By voting NO, it will cause your employer to reconsider their offer and work towards an agreement on your conditions with union members. It is time to shape your future for the better by voting NO.
We know how important a pay rise is right now. After a NO Vote, the union will work together to bring you an offer that reflects staff’s needs.
We encourage you to fill out your details on this page so that we can give you a call and answer any questions you have!
Management is being reasonable/the union is being unreasonable
We have met in good faith with management. What we have asked for is what staff at other universities have achieved. In the end we could not come to agreement on important issues like pay and job security. We have asked management for an admin pay rise and to come back to the negotiating table. They have refused.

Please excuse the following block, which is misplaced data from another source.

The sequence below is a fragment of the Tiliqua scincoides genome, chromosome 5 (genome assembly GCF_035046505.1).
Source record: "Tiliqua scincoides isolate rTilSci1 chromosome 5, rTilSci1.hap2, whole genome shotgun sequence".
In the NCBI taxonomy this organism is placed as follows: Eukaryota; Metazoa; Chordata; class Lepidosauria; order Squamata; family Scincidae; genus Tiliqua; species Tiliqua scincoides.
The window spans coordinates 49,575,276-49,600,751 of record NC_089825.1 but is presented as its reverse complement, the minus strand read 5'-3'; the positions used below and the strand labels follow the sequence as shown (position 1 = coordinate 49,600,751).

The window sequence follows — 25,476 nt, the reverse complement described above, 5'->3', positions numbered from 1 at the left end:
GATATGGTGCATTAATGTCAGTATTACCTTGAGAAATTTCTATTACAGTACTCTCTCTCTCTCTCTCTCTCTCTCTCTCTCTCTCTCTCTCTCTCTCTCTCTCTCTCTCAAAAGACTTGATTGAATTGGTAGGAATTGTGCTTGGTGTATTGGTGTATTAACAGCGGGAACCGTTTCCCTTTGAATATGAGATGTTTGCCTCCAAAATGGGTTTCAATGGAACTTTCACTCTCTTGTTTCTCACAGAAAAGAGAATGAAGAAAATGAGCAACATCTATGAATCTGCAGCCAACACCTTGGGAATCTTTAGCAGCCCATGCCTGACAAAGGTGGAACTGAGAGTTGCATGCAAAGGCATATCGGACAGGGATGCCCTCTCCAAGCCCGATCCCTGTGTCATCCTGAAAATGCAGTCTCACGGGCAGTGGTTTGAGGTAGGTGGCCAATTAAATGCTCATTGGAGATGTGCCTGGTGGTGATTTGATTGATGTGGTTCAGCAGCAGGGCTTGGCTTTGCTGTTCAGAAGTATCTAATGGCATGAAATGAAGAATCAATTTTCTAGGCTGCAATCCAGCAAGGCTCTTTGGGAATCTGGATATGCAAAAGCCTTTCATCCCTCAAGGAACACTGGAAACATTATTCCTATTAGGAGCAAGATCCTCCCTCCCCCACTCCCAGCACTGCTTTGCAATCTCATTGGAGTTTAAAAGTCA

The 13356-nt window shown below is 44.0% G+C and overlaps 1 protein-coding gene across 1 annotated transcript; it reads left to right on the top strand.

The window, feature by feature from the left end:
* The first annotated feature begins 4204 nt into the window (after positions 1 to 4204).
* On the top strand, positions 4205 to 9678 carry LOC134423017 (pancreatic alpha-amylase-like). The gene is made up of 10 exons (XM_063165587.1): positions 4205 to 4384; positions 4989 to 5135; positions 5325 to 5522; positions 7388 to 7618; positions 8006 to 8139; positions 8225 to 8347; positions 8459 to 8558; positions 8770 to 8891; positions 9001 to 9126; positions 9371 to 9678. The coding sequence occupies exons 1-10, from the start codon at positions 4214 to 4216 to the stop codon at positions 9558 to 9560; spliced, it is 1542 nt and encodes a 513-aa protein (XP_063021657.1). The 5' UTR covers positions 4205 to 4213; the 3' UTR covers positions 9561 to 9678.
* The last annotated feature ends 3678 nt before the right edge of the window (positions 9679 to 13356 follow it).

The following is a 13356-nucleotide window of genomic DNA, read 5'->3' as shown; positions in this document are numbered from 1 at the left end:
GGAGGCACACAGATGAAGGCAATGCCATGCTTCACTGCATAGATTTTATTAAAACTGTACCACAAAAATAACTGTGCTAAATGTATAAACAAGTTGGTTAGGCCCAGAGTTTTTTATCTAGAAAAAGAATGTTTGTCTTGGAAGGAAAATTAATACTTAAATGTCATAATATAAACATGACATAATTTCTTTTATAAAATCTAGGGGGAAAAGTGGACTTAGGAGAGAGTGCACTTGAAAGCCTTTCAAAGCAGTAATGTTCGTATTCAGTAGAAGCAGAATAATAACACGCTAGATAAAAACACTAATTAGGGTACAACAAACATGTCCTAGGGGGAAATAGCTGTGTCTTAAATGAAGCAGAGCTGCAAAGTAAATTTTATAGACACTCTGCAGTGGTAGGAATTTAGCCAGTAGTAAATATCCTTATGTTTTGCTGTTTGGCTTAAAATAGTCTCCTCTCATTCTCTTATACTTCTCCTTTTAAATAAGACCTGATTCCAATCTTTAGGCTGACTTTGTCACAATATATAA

What happens if we vote NO?
Your current conditions remain in place until a new agreement is negotiated. We’re asking staff to vote no and tell management to come back to the negotiating table to negotiate a deal that is fair for everyone.
Will management be informed if I vote NO? Will this impact my employment?
No. This is a secret ballot. The employer will know how many people voted yes and no but not who voted or HOW they voted.
Our management has told us if we vote NO, there will be redundancies. I’m scared that we will lose staff by voting no
As you may be aware, management are currently planning restructures at CDU. The proposed staff agreement will water down your rights to job security. CDU have strong financials and should not need to make staff redundant.
Why is the Union pushing for 5% when CDU management have said they can’t afford it?
CDU is in a good financial position. They have a structural surplus of at least 4.8% ($16millon). CDU have enough money to invest in air-conditioned outdoor basketball courts. In the last 5 years their revenue has gone up and costs have gone down. In large part this is because student numbers have increased